Advocacy groups discuss criticisms of Arkansas education package
Spokespeople from the Arkansas Education Association, the Arkansas Public Policy Panel, Arkansas Advocates for Children and Families and Disability Rights Arkansas are expressing their concerns over Senate Bill 294.
The bill is a thick piece of omnibus legislation that is being championed by Gov. Sarah Huckabee Sanders. For its size, the bill is moving through the legislature at a rapid pace, having first been released last week and going to a House Committee on Tuesday.
The bill has provisions for “educational freedom accounts,” public money given to financially needy families to enroll their children in private schools.
Carol Fleming is the president of the Arkansas Education Association, and worked as an educator herself.
“It's important to note what we do have in every ZIP code in Arkansas is a public school,” she said. “What we don't have in every ZIP code is a school where every child can use a voucher.”
Fleming said Monday she has been trying to get a hold of the governor and bill sponsor Sen. Breanne Davis, R-Russellville, to talk about the legislation. She claims there has been a reluctance on the part of both of them to meet with her by putting her in scheduling queues and sending auto-reply emails.
Fleming had several concerns about the bill. Among them was the lack of a pay increase for veteran educators and the lack of pay increases for special education teachers and support staff.
Bill Kopsky, executive director of the Arkansas Public Policy Panel, said he felt the bill opened up public schools to private control.
“I think what this bill really is, is a public school privatization bill,” he said. “And we should peel out the parts around public education and run a separate improving public education bill."
The bill would allow struggling public schools to opt into a charter school takeover if they are academically struggling.
“There's zero evidence that these kinds of contracts with private outside entities improve student performance,” Kopsky said. He predicted that hundreds of schools could face state takeovers if the bill went into effect.
One of his chief concerns was the lack of long-term cost projections years into the future. He worried funding for the education freedom accounts was not clearly allocated five years down the line.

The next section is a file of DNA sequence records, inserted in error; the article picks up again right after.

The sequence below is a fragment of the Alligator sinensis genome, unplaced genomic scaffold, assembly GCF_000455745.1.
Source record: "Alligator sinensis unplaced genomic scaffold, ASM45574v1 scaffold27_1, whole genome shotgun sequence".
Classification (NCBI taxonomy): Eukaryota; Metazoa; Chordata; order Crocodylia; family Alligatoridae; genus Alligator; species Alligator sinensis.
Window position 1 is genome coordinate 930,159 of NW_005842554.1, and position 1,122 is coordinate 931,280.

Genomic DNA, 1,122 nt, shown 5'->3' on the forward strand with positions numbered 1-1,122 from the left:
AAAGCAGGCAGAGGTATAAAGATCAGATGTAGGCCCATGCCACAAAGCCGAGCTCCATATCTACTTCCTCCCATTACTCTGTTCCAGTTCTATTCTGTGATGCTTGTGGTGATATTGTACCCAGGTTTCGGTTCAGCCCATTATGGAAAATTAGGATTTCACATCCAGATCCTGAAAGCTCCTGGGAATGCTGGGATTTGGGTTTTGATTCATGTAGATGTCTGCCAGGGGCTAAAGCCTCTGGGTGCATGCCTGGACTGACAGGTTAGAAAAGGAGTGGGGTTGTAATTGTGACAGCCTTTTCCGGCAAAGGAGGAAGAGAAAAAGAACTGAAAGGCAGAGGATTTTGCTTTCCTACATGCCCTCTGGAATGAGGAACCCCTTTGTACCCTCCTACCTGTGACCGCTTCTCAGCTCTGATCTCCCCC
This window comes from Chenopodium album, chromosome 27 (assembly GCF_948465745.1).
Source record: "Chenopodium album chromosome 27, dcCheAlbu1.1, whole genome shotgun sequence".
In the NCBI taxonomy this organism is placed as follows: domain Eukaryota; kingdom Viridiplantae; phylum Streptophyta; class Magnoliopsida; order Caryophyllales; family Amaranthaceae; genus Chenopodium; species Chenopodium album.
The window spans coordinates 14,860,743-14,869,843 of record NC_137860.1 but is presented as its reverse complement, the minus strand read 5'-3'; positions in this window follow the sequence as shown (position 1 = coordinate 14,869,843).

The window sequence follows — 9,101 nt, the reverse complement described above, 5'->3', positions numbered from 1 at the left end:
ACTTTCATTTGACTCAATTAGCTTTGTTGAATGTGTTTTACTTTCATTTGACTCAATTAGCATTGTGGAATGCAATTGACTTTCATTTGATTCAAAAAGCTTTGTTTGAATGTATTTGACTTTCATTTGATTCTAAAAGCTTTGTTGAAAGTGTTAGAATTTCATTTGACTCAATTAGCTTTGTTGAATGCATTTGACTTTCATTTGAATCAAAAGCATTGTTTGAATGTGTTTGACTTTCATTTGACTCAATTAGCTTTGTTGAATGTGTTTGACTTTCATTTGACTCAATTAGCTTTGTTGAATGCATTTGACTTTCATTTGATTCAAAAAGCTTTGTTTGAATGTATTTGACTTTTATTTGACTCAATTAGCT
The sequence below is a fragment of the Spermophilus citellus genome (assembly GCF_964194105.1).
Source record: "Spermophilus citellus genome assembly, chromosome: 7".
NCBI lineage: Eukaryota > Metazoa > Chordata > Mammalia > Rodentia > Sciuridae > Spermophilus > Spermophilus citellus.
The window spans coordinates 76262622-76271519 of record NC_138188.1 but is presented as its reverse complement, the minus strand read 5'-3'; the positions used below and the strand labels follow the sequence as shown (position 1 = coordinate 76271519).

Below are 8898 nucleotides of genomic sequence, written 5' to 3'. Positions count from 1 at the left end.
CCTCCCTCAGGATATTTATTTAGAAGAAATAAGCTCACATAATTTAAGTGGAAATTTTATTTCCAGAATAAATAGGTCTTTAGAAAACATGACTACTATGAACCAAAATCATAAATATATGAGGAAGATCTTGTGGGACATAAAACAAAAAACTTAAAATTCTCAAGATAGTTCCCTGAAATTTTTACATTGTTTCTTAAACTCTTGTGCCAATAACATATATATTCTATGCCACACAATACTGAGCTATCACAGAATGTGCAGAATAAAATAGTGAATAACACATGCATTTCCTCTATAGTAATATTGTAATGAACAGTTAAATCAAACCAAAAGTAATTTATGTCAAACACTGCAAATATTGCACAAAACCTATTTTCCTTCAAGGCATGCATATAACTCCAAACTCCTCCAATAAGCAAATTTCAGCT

“The legislature is signing onto a 30-year mortgage,” he said.
Kopsky supported many things in the bill like maternity leave and expanding early childhood education but worried there wasn't enough funding for non-voucher projects.
“There is not enough money left over after they've squandered the money that could be spent on something proven, on the vouchers.”
Olivia Gardner with Arkansas Advocates for Children and Families echoed his sentiment.
“There is no money in this bill for increasing access and affordability for early childhood education,” she said. “There is nothing in this bill which supports early childhood education workforce.”
Tom Masseau of Disability Rights Arkansas went through a list of concerns he had over disabled students in Arkansas schools. The bill has large provisions for creating more School Resource Officers, but Masseau said these officers may lack mental health training.
He said many students may not be able to attend private schools because they lack the resources to take care of certain students.
“For many families whose child has a disability, they have to decide whether they should put them in a school without the support they need,” he said, “Or put them in a school with no support.”
Supporters of school choice programs say that by giving students public money to enroll in private schools, they are giving students the opportunity to attend a school fitted to their needs regardless of income.